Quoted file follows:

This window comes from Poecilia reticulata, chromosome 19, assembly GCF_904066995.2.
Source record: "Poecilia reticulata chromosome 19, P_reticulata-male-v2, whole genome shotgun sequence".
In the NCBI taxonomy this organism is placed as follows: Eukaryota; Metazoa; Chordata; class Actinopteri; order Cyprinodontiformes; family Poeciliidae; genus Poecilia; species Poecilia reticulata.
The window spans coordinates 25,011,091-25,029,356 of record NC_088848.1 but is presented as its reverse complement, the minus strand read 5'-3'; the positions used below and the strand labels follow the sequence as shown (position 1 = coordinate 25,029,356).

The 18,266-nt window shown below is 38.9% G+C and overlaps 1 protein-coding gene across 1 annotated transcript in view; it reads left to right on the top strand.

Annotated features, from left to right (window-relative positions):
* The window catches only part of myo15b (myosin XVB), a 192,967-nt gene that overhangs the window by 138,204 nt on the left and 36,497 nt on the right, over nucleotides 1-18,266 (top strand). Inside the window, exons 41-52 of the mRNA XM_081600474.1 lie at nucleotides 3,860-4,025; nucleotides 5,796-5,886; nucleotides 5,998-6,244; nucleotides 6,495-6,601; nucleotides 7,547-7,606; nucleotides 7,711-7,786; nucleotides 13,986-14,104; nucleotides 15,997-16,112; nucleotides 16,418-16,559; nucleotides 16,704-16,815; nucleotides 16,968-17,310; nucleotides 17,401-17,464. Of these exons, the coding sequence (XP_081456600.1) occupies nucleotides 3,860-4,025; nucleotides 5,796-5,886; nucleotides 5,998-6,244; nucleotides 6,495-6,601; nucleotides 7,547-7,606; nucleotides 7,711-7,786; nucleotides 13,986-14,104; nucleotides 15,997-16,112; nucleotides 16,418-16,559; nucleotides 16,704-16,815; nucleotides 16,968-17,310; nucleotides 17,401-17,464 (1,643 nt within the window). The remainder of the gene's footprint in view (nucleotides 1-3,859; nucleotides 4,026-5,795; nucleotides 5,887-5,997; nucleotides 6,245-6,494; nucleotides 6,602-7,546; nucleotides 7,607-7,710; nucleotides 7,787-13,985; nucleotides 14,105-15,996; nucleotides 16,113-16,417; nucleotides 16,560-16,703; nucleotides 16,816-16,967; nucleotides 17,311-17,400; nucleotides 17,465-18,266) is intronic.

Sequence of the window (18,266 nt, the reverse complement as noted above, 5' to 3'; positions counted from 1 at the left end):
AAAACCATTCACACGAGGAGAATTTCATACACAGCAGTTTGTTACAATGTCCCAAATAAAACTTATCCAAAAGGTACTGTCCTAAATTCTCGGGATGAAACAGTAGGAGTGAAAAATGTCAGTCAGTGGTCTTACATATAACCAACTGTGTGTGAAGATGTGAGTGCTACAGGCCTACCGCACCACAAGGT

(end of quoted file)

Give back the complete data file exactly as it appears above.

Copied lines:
This window comes from Poecilia reticulata, chromosome 19, assembly GCF_904066995.2.
Source record: "Poecilia reticulata chromosome 19, P_reticulata-male-v2, whole genome shotgun sequence".
In the NCBI taxonomy this organism is placed as follows: Eukaryota; Metazoa; Chordata; class Actinopteri; order Cyprinodontiformes; family Poeciliidae; genus Poecilia; species Poecilia reticulata.
The window spans coordinates 25,011,091-25,029,356 of record NC_088848.1 but is presented as its reverse complement, the minus strand read 5'-3'; the positions used below and the strand labels follow the sequence as shown (position 1 = coordinate 25,029,356).

The 18,266-nt window shown below is 38.9% G+C and overlaps 1 protein-coding gene across 1 annotated transcript in view; it reads left to right on the top strand.

Annotated features, from left to right (window-relative positions):
* The window catches only part of myo15b (myosin XVB), a 192,967-nt gene that overhangs the window by 138,204 nt on the left and 36,497 nt on the right, over nucleotides 1-18,266 (top strand). Inside the window, exons 41-52 of the mRNA XM_081600474.1 lie at nucleotides 3,860-4,025; nucleotides 5,796-5,886; nucleotides 5,998-6,244; nucleotides 6,495-6,601; nucleotides 7,547-7,606; nucleotides 7,711-7,786; nucleotides 13,986-14,104; nucleotides 15,997-16,112; nucleotides 16,418-16,559; nucleotides 16,704-16,815; nucleotides 16,968-17,310; nucleotides 17,401-17,464. Of these exons, the coding sequence (XP_081456600.1) occupies nucleotides 3,860-4,025; nucleotides 5,796-5,886; nucleotides 5,998-6,244; nucleotides 6,495-6,601; nucleotides 7,547-7,606; nucleotides 7,711-7,786; nucleotides 13,986-14,104; nucleotides 15,997-16,112; nucleotides 16,418-16,559; nucleotides 16,704-16,815; nucleotides 16,968-17,310; nucleotides 17,401-17,464 (1,643 nt within the window). The remainder of the gene's footprint in view (nucleotides 1-3,859; nucleotides 4,026-5,795; nucleotides 5,887-5,997; nucleotides 6,245-6,494; nucleotides 6,602-7,546; nucleotides 7,607-7,710; nucleotides 7,787-13,985; nucleotides 14,105-15,996; nucleotides 16,113-16,417; nucleotides 16,560-16,703; nucleotides 16,816-16,967; nucleotides 17,311-17,400; nucleotides 17,465-18,266) is intronic.

Sequence of the window (18,266 nt, the reverse complement as noted above, 5' to 3'; positions counted from 1 at the left end):
AAAACCATTCACACGAGGAGAATTTCATACACAGCAGTTTGTTACAATGTCCCAAATAAAACTTATCCAAAAGGTACTGTCCTAAATTCTCGGGATGAAACAGTAGGAGTGAAAAATGTCAGTCAGTGGTCTTACATATAACCAACTGTGTGTGAAGATGTGAGTGCTACAGGCCTACCGCACCACAAGGT